German Unemployment Falls as Economy Starts to Shrug Off Virus
(Bloomberg) -- German joblessness fell in May, adding to signs that the economy is starting to turn the page on the coronavirus pandemic as restrictions are loosened.
The drop of 15,000 put the total number of unemployed at 2.74 million, keeping the rate at 6%, according to the Federal Labor Agency. Economists surveyed by Bloomberg had expected a decline of 9,000.
Germany’s infection rate has fallen sharply over the last five weeks and its vaccination campaign has picked up speed, allowing shops, restaurants and cultural venues to gradually reopen. The manufacturing sector had already held up well during the most recent round of restrictions, though it’s now hobbled by supply-chain disruptions.
“The labor market has showed first signs of a broad improvement in May,” labor agency chief Detlef Scheele said in a statement. “The fallout of the coronavirus crisis remains clearly visible but is getting somewhat smaller.”
Companies are also making less use of the country’s furlough program, which helped millions of workers hang on to their jobs during the pandemic. The number of people in short-time work declined by 10% in April, according to the Ifo Institute.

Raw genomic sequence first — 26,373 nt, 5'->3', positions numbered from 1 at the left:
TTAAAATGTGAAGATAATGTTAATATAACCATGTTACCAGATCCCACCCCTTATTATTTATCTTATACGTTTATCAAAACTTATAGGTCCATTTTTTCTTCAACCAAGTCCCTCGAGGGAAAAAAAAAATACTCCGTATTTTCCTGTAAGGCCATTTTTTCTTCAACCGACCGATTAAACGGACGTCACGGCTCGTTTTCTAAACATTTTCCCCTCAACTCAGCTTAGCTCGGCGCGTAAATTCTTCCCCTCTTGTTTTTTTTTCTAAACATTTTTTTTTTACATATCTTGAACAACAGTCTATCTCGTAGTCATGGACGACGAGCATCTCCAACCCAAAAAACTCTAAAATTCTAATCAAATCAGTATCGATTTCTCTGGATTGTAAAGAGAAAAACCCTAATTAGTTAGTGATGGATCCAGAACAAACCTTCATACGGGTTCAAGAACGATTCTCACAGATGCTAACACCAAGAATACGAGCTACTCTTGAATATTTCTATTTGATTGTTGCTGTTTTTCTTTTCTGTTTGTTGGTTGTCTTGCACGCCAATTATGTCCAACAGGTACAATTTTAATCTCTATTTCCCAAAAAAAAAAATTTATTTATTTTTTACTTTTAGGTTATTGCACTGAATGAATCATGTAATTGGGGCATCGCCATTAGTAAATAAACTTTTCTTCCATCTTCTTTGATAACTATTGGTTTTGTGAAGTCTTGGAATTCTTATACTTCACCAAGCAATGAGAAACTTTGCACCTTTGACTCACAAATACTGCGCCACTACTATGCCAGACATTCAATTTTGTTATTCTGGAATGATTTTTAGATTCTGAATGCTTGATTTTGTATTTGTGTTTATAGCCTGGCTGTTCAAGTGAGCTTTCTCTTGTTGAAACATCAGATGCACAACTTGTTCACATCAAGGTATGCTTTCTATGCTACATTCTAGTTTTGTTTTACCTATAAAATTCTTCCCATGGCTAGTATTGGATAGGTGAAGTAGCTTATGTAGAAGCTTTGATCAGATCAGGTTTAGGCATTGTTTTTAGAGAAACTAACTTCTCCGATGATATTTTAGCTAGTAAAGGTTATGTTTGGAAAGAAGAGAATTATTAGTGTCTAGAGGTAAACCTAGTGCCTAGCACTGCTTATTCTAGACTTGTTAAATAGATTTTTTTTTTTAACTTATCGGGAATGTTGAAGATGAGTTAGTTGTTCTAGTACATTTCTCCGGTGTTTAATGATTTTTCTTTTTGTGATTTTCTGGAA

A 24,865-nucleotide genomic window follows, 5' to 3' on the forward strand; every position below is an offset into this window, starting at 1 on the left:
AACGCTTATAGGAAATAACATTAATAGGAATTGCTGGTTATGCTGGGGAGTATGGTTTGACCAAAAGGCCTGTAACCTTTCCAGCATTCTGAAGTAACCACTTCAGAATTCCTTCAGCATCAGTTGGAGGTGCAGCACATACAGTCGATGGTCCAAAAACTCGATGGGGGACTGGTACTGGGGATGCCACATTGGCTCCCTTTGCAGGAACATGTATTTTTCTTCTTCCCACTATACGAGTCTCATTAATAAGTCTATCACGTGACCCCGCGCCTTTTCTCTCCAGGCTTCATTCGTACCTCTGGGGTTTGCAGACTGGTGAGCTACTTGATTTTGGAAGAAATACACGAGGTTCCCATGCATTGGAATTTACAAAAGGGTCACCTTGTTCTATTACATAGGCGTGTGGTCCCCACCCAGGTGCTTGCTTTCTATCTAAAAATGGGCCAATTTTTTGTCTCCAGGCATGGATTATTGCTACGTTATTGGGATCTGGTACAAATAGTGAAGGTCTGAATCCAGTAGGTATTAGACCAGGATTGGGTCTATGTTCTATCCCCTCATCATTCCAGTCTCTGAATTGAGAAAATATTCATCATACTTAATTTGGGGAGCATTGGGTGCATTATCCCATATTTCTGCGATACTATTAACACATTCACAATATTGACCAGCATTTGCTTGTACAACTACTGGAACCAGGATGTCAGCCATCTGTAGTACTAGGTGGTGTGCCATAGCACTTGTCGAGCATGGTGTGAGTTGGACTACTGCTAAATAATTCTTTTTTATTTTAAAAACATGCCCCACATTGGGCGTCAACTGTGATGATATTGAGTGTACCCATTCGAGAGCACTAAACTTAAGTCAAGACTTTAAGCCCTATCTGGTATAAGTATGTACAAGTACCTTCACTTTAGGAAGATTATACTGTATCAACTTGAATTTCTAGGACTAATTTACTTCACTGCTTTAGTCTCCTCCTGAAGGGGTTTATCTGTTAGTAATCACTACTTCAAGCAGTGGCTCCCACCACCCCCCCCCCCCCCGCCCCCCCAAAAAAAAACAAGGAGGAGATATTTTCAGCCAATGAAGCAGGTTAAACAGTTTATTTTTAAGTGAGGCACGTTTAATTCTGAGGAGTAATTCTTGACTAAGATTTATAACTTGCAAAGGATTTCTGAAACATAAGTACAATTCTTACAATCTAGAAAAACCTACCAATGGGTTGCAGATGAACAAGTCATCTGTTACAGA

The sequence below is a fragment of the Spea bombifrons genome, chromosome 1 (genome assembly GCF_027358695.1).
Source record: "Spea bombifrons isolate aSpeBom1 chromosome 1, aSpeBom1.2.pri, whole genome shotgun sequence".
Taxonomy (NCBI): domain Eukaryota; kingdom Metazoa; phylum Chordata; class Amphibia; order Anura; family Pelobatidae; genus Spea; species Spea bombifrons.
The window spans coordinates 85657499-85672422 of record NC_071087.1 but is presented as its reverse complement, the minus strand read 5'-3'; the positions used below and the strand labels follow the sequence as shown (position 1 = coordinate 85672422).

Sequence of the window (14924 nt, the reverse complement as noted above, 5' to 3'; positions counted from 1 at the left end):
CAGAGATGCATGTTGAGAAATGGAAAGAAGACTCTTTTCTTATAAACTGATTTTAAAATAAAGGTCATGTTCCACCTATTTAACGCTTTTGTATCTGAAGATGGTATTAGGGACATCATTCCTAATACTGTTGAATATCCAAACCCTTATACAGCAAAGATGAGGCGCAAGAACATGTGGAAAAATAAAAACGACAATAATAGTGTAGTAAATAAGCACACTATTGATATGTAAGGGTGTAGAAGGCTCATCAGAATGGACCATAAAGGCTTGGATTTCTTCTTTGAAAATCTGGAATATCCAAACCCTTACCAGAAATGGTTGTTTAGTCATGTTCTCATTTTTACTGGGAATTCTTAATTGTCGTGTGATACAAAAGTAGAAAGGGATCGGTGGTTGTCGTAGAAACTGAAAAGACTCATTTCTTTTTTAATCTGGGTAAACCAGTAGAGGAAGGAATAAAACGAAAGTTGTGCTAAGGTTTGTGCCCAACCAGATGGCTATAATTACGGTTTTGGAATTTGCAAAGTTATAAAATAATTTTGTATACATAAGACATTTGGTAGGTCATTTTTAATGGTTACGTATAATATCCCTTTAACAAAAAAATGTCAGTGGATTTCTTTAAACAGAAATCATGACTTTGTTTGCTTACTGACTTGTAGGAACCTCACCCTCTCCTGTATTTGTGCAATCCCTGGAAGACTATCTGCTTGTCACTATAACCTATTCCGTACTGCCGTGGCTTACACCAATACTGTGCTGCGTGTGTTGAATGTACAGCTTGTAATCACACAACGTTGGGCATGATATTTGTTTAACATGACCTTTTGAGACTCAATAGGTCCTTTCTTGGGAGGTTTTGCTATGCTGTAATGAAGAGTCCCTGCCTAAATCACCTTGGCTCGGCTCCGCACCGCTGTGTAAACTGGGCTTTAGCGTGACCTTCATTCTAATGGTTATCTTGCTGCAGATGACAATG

Despite the widespread use of such job-retention programs, unemployment in the euro area is still higher than before the pandemic. It’s forecast to fall only slowly as the recovery gets under way. Eurostat is due to release unemployment figures for the currency bloc at 11 a.m. Luxembourg time.
The 27-nation European Union lost 3.5 million jobs last year that will take until 2023 to be recreated, according to a recent study by Accenture. That’s as much as one year after the last European Union country returns to pre-crisis output.
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